Saturday, March 4, 2017

The Ancient History of the Swastika by R. Sewell 1881

Notes on the Ancient Swastika by R. Sewell M.R.A.S. 1881

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The attention of readers of the Indian Antiquary bas lately been drawn to the question of the origin of that mysterious Aryan symbol, the Swastika, in a paper last year by the celebrated Orientalist, Mr. Edward Thomas; in another article on the subject written by the Rev. S. Beal; and by Mr. Thomas's enlarged essay on the subject in the Numismatic Chronicle (N.S. Vol. XX. pp, 18-48).

Whether Mr. Thomas's sun-theory be really the right one or not, I leave to each student of auch matters to decide for himself. But while any doubt whatever remains among the learned, I think no harm can be caused by gathering together a few notes on the heterogeneous theories that have been put forward to account for the symbol and explain its meaning. I only pretend to have collected
a very few of these extremely diverse elucidations. Others may be able to furnish us with further examples of the ingenuity displayed by writers in presence of the swastika; and the exhibition may be amusing if it does not prove instructive.

In 1854 General Cunningham, writing in his Bhilsa Topes, goes into the question of this symbol very early in the work. After remarking on the religion of the Aryans he takes up the doctrine of the Swastikas as opposed to that of the Brahmans, and states that "the Swastikas derived their name from their peculiar symbol tho swastika, or mystic cross, which was a symbol of their belief in Swasti. This term is a compound of _su_ 'well,' and _asti_, 'it is'; meaning 'it is well', or, as Wilson expresses it, 'so be it'; and implying complete reignation under all circumstances." In a note he says:- "The Swasti of Sanskrit is the suti of Pali; and the mystic cross or swastika is only a monogrammatic symbol formed by the combination of the two syllables su + ti = suti." Without entering on a lengthy discussion on the theory that the symbol had its origin in a combination of letters of an alphabet dating from perhaps not very long before the third century B.C., it will be quite sufficient to point to the Hissarlik discoveries of Schliemann for a proof that the symbol existed, perfect and complete, ages before the alphabet of Asoka was in use in India, so far as we know. The earliest of the settlers on that historical spot, whose remains are found in strata of debris 40 to 46 feet below the ruins of the Hellenic inhabitants of the seventh century B.C., used the Swastika in its most modern form as their favourite sacred symbol. Further comment on he monogrammatic theory would seem to be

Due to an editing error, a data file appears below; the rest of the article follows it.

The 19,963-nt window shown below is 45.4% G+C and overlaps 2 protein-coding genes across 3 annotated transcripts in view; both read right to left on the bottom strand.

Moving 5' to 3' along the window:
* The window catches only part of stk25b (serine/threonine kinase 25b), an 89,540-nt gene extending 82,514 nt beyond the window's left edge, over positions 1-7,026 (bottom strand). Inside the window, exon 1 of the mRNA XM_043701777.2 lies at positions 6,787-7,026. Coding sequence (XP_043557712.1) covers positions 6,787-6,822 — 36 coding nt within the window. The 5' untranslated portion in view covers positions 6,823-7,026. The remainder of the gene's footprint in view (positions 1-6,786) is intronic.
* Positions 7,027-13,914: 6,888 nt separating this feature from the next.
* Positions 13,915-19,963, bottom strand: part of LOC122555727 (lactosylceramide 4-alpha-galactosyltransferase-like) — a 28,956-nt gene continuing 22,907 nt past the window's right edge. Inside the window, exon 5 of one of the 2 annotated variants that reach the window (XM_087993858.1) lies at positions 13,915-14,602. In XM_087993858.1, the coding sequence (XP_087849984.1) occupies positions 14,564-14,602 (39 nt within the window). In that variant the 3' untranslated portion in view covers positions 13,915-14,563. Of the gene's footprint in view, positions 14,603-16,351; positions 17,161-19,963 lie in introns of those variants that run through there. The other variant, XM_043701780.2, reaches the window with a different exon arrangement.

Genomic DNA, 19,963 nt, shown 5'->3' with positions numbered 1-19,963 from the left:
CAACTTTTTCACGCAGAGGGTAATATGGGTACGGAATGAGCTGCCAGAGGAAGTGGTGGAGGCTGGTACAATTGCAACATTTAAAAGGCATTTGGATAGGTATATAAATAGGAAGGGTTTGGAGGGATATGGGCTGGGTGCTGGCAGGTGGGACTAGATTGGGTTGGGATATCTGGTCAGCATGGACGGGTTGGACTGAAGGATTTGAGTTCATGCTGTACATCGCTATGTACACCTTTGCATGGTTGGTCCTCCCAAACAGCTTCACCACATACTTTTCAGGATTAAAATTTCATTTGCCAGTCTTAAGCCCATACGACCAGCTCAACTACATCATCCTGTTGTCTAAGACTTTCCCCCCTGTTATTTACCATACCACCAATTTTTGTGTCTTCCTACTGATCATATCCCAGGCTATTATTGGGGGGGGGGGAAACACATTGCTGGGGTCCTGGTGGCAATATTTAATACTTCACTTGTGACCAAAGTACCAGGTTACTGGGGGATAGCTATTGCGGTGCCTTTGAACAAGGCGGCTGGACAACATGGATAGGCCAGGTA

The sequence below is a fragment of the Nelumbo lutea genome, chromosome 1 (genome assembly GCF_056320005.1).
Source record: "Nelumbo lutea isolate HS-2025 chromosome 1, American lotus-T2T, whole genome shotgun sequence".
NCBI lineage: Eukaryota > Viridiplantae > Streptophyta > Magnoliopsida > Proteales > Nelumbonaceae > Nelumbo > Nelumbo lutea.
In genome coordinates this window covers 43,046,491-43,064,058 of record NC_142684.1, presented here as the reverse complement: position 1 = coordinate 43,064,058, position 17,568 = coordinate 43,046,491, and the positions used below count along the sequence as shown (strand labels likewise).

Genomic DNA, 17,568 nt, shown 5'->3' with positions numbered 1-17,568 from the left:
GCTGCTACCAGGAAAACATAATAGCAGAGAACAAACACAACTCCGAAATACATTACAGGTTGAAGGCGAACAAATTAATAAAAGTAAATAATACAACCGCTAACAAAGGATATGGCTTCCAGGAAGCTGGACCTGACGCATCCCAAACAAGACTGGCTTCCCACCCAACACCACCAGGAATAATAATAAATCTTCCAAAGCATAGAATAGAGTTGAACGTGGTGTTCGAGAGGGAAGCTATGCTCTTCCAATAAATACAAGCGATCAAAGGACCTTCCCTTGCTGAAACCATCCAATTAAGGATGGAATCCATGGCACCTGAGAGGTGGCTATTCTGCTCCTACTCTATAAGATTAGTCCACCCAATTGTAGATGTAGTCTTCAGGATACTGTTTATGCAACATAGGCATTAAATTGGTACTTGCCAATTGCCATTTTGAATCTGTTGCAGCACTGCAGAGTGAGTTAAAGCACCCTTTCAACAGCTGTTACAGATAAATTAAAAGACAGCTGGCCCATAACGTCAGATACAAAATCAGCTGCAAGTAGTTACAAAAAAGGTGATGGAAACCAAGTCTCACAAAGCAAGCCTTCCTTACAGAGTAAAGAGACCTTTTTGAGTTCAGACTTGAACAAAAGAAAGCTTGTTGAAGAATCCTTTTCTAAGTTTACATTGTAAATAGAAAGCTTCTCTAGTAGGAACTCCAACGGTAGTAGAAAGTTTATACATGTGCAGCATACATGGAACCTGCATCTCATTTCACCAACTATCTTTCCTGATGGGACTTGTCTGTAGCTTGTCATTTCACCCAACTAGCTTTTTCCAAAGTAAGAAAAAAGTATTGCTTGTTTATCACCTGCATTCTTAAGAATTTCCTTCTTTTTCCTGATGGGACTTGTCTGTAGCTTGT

In the sixth chapter of his _Troy and its Remains_ Schliemann devotes considerable space to the subject of the Swastika, showing how apparently universal was its use amongst several of the